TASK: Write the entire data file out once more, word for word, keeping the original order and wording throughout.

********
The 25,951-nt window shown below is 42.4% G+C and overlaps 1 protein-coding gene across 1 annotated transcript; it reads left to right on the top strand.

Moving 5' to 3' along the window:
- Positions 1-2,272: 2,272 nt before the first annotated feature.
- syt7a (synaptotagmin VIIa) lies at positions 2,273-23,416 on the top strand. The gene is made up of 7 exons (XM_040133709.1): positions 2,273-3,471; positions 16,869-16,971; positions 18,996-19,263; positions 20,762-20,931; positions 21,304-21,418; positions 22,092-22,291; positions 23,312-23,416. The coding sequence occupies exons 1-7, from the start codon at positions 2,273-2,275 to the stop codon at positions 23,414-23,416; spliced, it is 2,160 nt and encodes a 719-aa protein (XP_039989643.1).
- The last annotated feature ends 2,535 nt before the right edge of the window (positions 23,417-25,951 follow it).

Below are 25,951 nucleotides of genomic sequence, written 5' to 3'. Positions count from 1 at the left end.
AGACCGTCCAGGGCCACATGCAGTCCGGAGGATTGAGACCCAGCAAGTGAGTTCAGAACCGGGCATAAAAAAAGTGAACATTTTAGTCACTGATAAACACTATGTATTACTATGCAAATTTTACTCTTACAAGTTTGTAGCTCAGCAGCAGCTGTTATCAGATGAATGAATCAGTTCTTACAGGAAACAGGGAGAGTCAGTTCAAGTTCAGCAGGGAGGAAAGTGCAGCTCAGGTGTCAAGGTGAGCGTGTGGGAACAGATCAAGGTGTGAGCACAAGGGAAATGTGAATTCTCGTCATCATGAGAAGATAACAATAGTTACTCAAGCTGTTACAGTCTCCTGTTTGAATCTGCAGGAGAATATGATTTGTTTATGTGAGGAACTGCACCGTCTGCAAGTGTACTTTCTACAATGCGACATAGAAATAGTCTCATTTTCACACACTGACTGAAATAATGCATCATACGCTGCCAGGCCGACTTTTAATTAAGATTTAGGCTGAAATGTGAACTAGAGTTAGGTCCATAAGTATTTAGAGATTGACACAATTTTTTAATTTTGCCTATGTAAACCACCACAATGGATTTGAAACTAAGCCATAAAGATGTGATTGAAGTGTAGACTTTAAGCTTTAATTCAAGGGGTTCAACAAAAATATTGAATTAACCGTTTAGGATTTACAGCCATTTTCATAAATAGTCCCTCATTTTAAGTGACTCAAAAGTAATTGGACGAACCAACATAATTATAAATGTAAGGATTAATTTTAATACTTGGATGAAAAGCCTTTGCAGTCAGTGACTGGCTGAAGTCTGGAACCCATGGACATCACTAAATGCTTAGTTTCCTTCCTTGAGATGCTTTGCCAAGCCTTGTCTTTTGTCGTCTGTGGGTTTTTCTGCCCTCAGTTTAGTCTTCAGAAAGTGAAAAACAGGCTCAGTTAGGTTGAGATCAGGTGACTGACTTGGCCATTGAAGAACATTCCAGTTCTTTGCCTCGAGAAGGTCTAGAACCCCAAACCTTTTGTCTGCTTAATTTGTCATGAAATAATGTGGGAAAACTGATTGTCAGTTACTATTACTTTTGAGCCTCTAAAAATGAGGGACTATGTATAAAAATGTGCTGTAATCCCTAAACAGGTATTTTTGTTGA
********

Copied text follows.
The 25,951-nt window shown below is 42.4% G+C and overlaps 1 protein-coding gene across 1 annotated transcript; it reads left to right on the top strand.

Moving 5' to 3' along the window:
- Positions 1-2,272: 2,272 nt before the first annotated feature.
- syt7a (synaptotagmin VIIa) lies at positions 2,273-23,416 on the top strand. The gene is made up of 7 exons (XM_040133709.1): positions 2,273-3,471; positions 16,869-16,971; positions 18,996-19,263; positions 20,762-20,931; positions 21,304-21,418; positions 22,092-22,291; positions 23,312-23,416. The coding sequence occupies exons 1-7, from the start codon at positions 2,273-2,275 to the stop codon at positions 23,414-23,416; spliced, it is 2,160 nt and encodes a 719-aa protein (XP_039989643.1).
- The last annotated feature ends 2,535 nt before the right edge of the window (positions 23,417-25,951 follow it).

Below are 25,951 nucleotides of genomic sequence, written 5' to 3'. Positions count from 1 at the left end.
AGACCGTCCAGGGCCACATGCAGTCCGGAGGATTGAGACCCAGCAAGTGAGTTCAGAACCGGGCATAAAAAAAGTGAACATTTTAGTCACTGATAAACACTATGTATTACTATGCAAATTTTACTCTTACAAGTTTGTAGCTCAGCAGCAGCTGTTATCAGATGAATGAATCAGTTCTTACAGGAAACAGGGAGAGTCAGTTCAAGTTCAGCAGGGAGGAAAGTGCAGCTCAGGTGTCAAGGTGAGCGTGTGGGAACAGATCAAGGTGTGAGCACAAGGGAAATGTGAATTCTCGTCATCATGAGAAGATAACAATAGTTACTCAAGCTGTTACAGTCTCCTGTTTGAATCTGCAGGAGAATATGATTTGTTTATGTGAGGAACTGCACCGTCTGCAAGTGTACTTTCTACAATGCGACATAGAAATAGTCTCATTTTCACACACTGACTGAAATAATGCATCATACGCTGCCAGGCCGACTTTTAATTAAGATTTAGGCTGAAATGTGAACTAGAGTTAGGTCCATAAGTATTTAGAGATTGACACAATTTTTTAATTTTGCCTATGTAAACCACCACAATGGATTTGAAACTAAGCCATAAAGATGTGATTGAAGTGTAGACTTTAAGCTTTAATTCAAGGGGTTCAACAAAAATATTGAATTAACCGTTTAGGATTTACAGCCATTTTCATAAATAGTCCCTCATTTTAAGTGACTCAAAAGTAATTGGACGAACCAACATAATTATAAATGTAAGGATTAATTTTAATACTTGGATGAAAAGCCTTTGCAGTCAGTGACTGGCTGAAGTCTGGAACCCATGGACATCACTAAATGCTTAGTTTCCTTCCTTGAGATGCTTTGCCAAGCCTTGTCTTTTGTCGTCTGTGGGTTTTTCTGCCCTCAGTTTAGTCTTCAGAAAGTGAAAAACAGGCTCAGTTAGGTTGAGATCAGGTGACTGACTTGGCCATTGAAGAACATTCCAGTTCTTTGCCTCGAGAAGGTCTAGAACCCCAAACCTTTTGTCTGCTTAATTTGTCATGAAATAATGTGGGAAAACTGATTGTCAGTTACTATTACTTTTGAGCCTCTAAAAATGAGGGACTATGTATAAAAATGTGCTGTAATCCCTAAACAGGTATTTTTGTTGA